“We’ve got folks going on more tours than they did in Vietnam, and fighting longer than they did in World War II, and getting less for it,” he said by phone from Las Vegas. “Seems to me you have a moral obligation to take care of the troops you send into harm’s way.”
At a veterans scholarship awards ceremony last month in Las Vegas, Berkley called on her fellow members of Congress to sign on to the bill, versions of which she has supported ever since she first came to Congress in 1999 and took a seat on the Veterans Affairs Committee.
Republican Rep. Jon Porter signed on just over a week ago, saying the benefits are past due and are “critical to a service member’s readjustment to civilian life.”
Heller is not a supporter but his spokesman said the congressman is “constantly evaluating legislation that will help our country’s veterans.” The spokesman noted that Heller recently introduced legislation that would help Nevada’s rural vets who often travel far for medical care by giving them up to $400 in tax deductions for travel expenses if they live more than 25 miles from a Veterans’ Affairs medical facility. The bill has six sponsors.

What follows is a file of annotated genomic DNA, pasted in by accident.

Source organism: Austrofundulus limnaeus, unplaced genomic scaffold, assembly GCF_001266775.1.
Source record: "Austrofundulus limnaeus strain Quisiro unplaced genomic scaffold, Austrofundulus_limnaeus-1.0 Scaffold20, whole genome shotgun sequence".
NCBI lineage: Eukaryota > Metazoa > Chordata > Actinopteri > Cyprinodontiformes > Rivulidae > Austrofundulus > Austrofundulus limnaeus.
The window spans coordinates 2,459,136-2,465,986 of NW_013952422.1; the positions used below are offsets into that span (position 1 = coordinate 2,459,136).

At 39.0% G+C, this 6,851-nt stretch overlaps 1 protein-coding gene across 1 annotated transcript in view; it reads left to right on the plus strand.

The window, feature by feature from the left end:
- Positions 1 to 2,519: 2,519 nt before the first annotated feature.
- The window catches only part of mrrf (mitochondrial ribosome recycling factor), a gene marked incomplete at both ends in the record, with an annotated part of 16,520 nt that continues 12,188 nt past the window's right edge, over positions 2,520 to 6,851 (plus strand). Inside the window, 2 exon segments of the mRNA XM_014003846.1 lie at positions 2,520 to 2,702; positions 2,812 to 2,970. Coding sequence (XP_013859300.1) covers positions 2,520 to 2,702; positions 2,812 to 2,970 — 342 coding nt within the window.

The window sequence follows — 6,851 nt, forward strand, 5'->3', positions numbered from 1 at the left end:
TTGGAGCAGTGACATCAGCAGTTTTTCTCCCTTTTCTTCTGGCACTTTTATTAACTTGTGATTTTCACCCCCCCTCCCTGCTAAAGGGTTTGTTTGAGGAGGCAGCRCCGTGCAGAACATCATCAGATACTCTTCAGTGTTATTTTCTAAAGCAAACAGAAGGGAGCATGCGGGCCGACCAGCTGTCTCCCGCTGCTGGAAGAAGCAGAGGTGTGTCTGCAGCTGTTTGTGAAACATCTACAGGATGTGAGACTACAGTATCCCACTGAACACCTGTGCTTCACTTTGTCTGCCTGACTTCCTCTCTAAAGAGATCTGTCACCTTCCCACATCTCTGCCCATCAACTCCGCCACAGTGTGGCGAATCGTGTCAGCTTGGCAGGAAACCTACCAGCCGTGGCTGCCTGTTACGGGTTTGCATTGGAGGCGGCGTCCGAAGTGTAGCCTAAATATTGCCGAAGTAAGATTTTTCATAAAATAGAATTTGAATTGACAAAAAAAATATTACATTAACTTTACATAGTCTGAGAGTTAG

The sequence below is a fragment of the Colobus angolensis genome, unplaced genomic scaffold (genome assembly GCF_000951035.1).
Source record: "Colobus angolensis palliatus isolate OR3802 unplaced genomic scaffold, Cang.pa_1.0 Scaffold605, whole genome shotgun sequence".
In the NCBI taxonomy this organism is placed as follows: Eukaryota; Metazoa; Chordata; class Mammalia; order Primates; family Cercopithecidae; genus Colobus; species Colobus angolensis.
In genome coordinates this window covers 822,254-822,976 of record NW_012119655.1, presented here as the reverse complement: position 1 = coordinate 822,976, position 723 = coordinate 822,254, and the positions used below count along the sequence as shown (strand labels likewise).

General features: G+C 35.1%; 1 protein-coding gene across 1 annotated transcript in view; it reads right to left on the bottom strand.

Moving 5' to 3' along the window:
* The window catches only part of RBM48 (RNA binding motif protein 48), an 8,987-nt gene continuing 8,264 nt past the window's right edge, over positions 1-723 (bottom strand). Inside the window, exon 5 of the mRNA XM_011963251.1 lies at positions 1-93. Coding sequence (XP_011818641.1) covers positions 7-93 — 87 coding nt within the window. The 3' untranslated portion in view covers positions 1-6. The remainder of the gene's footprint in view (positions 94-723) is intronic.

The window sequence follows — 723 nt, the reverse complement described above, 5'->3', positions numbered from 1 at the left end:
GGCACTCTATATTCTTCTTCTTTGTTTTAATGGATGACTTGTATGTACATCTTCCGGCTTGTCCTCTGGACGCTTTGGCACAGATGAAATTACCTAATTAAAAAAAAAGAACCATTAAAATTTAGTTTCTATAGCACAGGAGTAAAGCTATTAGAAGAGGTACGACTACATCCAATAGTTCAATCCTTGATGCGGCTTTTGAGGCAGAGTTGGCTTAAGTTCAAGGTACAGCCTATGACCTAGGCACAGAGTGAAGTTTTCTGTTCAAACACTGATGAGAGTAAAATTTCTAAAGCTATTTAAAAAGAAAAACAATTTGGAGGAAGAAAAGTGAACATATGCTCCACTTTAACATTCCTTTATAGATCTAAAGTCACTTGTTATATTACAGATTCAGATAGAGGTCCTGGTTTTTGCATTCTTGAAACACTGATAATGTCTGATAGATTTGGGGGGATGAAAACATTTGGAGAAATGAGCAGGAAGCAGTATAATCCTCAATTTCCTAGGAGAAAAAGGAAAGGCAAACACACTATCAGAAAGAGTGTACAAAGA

Nevada Republican Sen. John Ensign said he is withholding comment until he sees the final version of the bill in the Senate.
Berkley argues that at the rate of spending on the war in Iraq — $4,000 a second — the nation could in moments be covering college costs for a returning veteran.
Her spokeswoman said the congresswoman’s frustration is over “the refusal of some to acknowledge the cost of taking care of vets. Why is it that it’s taking this long to do any of these things?”
Berkley, who was among the first in the House to sign on to the bill, said in a statement: “This is about choosing priorities and living up to the promises that America made to our troops.”
“Modernizing the GI bill for the 21st century will provide our heroes with the chance to earn an education that can open the doors to a new world of career opportunities outside, or inside, the military,” she said.